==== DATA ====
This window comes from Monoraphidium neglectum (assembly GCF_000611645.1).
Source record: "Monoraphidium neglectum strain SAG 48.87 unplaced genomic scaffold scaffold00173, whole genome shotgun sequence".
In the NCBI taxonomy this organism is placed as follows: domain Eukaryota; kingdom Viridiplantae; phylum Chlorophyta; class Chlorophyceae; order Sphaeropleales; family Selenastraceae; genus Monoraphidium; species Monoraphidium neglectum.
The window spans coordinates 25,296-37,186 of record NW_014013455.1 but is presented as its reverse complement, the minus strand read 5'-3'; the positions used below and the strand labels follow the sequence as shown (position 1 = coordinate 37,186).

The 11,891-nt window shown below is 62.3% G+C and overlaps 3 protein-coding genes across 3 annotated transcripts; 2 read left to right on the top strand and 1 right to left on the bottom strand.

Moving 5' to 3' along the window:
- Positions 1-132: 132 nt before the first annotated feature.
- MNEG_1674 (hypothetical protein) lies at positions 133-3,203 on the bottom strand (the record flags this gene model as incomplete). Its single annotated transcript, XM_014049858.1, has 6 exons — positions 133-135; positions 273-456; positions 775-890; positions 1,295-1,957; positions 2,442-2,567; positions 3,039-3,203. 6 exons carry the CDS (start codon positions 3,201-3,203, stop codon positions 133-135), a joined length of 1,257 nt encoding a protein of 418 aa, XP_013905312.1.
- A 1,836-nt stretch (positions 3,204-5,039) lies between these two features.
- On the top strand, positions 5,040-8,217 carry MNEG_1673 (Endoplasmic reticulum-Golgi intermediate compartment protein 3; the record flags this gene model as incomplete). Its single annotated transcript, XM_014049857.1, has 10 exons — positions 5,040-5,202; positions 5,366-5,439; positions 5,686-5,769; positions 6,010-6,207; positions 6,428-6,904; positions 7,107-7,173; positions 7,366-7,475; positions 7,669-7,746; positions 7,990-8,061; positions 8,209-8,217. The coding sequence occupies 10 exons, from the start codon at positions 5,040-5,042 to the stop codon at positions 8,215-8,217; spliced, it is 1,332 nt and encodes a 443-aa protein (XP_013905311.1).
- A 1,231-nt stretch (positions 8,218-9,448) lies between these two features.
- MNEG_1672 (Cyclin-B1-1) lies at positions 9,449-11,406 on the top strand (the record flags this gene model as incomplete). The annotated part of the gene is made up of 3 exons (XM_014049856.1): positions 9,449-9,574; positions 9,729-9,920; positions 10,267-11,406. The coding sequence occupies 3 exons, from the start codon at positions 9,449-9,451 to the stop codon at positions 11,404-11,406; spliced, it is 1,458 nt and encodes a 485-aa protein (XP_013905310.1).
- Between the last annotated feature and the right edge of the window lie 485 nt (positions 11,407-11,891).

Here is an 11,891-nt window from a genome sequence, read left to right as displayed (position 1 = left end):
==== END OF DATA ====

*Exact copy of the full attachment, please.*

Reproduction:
This window comes from Monoraphidium neglectum (assembly GCF_000611645.1).
Source record: "Monoraphidium neglectum strain SAG 48.87 unplaced genomic scaffold scaffold00173, whole genome shotgun sequence".
In the NCBI taxonomy this organism is placed as follows: domain Eukaryota; kingdom Viridiplantae; phylum Chlorophyta; class Chlorophyceae; order Sphaeropleales; family Selenastraceae; genus Monoraphidium; species Monoraphidium neglectum.
The window spans coordinates 25,296-37,186 of record NW_014013455.1 but is presented as its reverse complement, the minus strand read 5'-3'; the positions used below and the strand labels follow the sequence as shown (position 1 = coordinate 37,186).

The 11,891-nt window shown below is 62.3% G+C and overlaps 3 protein-coding genes across 3 annotated transcripts; 2 read left to right on the top strand and 1 right to left on the bottom strand.

Moving 5' to 3' along the window:
- Positions 1-132: 132 nt before the first annotated feature.
- MNEG_1674 (hypothetical protein) lies at positions 133-3,203 on the bottom strand (the record flags this gene model as incomplete). Its single annotated transcript, XM_014049858.1, has 6 exons — positions 133-135; positions 273-456; positions 775-890; positions 1,295-1,957; positions 2,442-2,567; positions 3,039-3,203. 6 exons carry the CDS (start codon positions 3,201-3,203, stop codon positions 133-135), a joined length of 1,257 nt encoding a protein of 418 aa, XP_013905312.1.
- A 1,836-nt stretch (positions 3,204-5,039) lies between these two features.
- On the top strand, positions 5,040-8,217 carry MNEG_1673 (Endoplasmic reticulum-Golgi intermediate compartment protein 3; the record flags this gene model as incomplete). Its single annotated transcript, XM_014049857.1, has 10 exons — positions 5,040-5,202; positions 5,366-5,439; positions 5,686-5,769; positions 6,010-6,207; positions 6,428-6,904; positions 7,107-7,173; positions 7,366-7,475; positions 7,669-7,746; positions 7,990-8,061; positions 8,209-8,217. The coding sequence occupies 10 exons, from the start codon at positions 5,040-5,042 to the stop codon at positions 8,215-8,217; spliced, it is 1,332 nt and encodes a 443-aa protein (XP_013905311.1).
- A 1,231-nt stretch (positions 8,218-9,448) lies between these two features.
- MNEG_1672 (Cyclin-B1-1) lies at positions 9,449-11,406 on the top strand (the record flags this gene model as incomplete). The annotated part of the gene is made up of 3 exons (XM_014049856.1): positions 9,449-9,574; positions 9,729-9,920; positions 10,267-11,406. The coding sequence occupies 3 exons, from the start codon at positions 9,449-9,451 to the stop codon at positions 11,404-11,406; spliced, it is 1,458 nt and encodes a 485-aa protein (XP_013905310.1).
- Between the last annotated feature and the right edge of the window lie 485 nt (positions 11,407-11,891).

Here is an 11,891-nt window from a genome sequence, read left to right as displayed (position 1 = left end):